Community Support Specialist Joins Library Staff
YOUNGSTOWN (For Release December 22, 2020) – The Public Library of Youngstown and Mahoning County (PLYMC) has hired Jim Young as Community Support Specialist, a position that will enable the Library to better serve patrons with needs in social service and mental health areas.
Library Executive Director Aimee Fifarek notes, “We are pleased to have someone so well qualified on staff to connect people needing social services with community resources that may best be able to help. We recognize that many people in our community are struggling with issues beyond library service expertise, such as homelessness, addictions, depression and more. Mr. Young comes to the Library with an abundance of experience and will be available link our patrons to the type of help they need.”
Mr. Young holds a master’s degree in social work from Youngstown State University and a Bachelor’s in Criminal Justice. He has been a licensed independent social worker since 2018.
His extensive experience includes working for Youth Intensive Services as Clinical Director of Residential Treatment / Therapist; for Grace Hospice as a Medical Social Worker – Clinical Therapist; for PsyCare as IFAST Therapist (Integrative Family Systems Treatment); for Prime Healthcare as a Medical Social Worker – PRN; and at the Ohio Department of Jobs and Family Services as Disabled Veterans’ Outreach Program (DVOP) Specialist.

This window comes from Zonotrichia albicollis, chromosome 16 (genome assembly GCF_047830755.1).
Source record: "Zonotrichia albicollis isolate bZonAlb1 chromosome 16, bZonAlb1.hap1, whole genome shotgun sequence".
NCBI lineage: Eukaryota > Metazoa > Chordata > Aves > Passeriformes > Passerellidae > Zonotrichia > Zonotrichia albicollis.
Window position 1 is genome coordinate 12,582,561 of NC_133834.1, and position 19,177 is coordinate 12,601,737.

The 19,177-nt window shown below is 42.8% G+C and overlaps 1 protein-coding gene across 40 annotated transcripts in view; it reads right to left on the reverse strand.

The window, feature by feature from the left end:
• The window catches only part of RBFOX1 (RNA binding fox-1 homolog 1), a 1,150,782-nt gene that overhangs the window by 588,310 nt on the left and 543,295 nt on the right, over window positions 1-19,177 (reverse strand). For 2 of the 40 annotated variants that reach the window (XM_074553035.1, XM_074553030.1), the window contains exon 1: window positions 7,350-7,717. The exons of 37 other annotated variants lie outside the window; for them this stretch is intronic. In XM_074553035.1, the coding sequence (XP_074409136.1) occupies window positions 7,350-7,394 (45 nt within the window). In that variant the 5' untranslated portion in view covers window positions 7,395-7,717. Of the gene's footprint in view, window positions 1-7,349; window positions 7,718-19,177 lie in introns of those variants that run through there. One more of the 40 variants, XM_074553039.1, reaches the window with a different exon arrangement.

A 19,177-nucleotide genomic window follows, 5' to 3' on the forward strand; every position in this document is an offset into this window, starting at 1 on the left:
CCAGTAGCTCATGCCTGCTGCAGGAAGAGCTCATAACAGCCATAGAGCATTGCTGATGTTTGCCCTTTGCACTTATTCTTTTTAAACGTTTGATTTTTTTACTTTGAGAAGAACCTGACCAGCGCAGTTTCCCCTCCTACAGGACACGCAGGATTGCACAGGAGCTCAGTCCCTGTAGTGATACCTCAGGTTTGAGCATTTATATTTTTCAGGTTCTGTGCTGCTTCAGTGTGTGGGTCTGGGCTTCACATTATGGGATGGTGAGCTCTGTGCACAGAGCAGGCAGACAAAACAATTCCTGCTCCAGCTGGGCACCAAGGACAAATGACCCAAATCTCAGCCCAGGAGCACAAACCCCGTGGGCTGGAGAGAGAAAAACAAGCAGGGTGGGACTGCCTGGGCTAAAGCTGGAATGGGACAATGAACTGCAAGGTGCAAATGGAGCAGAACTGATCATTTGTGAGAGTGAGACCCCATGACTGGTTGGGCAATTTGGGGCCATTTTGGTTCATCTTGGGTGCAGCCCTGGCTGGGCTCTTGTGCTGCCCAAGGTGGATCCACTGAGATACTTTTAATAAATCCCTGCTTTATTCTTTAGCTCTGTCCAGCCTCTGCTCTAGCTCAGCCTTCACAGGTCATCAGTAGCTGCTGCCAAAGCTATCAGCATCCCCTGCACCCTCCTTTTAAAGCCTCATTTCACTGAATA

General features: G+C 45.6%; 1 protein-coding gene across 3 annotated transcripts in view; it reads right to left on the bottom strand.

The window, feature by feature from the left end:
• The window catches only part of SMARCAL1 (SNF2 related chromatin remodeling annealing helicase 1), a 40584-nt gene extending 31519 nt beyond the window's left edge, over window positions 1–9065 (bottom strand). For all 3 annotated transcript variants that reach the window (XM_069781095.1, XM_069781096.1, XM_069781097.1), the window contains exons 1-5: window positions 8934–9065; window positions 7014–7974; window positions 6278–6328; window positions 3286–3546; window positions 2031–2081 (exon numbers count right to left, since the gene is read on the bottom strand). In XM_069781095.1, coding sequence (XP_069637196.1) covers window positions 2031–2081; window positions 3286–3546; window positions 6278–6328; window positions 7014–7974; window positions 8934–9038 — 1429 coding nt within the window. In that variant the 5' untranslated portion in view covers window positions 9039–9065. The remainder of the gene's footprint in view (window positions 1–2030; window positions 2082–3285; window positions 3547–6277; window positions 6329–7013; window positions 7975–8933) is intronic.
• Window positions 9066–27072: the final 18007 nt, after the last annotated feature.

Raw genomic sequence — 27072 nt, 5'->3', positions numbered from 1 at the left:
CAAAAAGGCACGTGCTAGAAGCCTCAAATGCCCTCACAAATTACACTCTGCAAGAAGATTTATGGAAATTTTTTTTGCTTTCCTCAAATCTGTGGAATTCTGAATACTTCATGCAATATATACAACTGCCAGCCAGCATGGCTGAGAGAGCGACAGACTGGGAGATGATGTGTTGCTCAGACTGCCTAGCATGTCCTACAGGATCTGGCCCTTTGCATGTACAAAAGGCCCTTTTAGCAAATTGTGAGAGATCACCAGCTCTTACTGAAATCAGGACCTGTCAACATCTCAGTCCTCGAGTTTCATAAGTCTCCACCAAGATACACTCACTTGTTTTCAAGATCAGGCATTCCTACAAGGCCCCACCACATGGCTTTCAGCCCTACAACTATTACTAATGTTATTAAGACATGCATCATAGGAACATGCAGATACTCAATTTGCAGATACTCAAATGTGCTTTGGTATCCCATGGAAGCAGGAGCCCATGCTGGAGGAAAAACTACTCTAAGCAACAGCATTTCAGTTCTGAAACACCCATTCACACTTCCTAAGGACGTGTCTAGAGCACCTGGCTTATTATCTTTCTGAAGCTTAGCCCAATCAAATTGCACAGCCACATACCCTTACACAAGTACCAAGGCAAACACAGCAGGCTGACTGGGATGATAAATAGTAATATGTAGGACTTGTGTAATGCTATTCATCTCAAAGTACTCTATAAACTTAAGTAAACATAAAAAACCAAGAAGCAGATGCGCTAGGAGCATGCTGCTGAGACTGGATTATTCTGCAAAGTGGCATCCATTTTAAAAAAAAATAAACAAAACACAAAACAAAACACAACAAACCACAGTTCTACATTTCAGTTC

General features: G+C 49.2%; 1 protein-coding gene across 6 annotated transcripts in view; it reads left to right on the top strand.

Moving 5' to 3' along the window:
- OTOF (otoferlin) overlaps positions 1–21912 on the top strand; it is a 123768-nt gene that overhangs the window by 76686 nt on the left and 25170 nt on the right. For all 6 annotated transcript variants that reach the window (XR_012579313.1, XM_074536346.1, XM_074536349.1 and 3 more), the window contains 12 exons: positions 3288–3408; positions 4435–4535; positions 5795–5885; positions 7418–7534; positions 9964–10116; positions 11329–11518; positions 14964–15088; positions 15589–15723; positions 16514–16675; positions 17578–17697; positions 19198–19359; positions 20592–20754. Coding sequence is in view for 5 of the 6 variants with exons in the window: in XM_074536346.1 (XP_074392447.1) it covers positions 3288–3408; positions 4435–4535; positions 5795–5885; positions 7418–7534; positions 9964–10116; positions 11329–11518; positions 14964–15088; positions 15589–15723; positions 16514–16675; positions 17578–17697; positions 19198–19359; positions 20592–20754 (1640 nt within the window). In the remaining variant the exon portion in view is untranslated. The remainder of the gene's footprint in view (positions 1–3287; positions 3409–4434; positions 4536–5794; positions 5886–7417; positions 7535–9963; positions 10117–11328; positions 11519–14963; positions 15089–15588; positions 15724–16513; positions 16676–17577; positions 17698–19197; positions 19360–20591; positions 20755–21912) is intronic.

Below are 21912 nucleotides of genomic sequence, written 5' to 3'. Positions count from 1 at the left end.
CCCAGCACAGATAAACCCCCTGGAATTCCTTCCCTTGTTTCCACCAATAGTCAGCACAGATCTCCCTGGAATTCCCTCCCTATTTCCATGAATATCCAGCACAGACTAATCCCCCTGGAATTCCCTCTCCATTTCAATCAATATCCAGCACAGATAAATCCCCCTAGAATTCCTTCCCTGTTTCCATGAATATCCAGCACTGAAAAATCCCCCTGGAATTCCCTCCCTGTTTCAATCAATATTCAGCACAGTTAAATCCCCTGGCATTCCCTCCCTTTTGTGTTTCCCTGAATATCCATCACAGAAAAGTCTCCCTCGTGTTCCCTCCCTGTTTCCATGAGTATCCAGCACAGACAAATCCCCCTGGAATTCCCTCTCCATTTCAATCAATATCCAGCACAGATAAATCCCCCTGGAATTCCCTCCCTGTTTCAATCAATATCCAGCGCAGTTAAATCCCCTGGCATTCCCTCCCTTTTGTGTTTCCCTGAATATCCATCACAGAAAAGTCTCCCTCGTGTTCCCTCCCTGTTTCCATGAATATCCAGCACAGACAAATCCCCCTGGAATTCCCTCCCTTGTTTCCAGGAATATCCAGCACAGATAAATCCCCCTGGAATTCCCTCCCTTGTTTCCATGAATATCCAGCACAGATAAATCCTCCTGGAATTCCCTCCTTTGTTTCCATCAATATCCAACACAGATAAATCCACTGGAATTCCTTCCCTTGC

Mr. Young said, “I have a very diverse background and my social work experience gave me quite a few contacts in Mahoning County. I thought the Library would be a perfect fit for me. I see my principal role as acting as a link between our patrons and the community resources they may not know about.”
A love of animals combines with his work in social services, as Mr. Young has two licensed therapy dogs, Katie and Kirby, both Labradors. “I started researching therapy dogs when I was in grad school at Youngstown State University. I knew the benefits of people having service animals and I thought it would be unique to provide that type of intense therapy using dogs. It is a relatively new field but is growing in popularity because of the immense benefits.”
He noted that Katie and Kirby have helped with clients who may have been fearful or had issues expressing themselves. For example, he was working with a child who was unable to open up about trauma in his life. With the permission of the child’s mother, Mr. Young introduced this young man to Kirby and found that he started opening up to Kirby. “I learned that therapy dogs open doors,” he said.
Patrons who would like to talk with Mr. Young can contact the Library at 330-744-8636 or talk with a librarian, who will connect them. He is ready and eager to work with people: “I want to be busy. I want to help people, so come and see me.”
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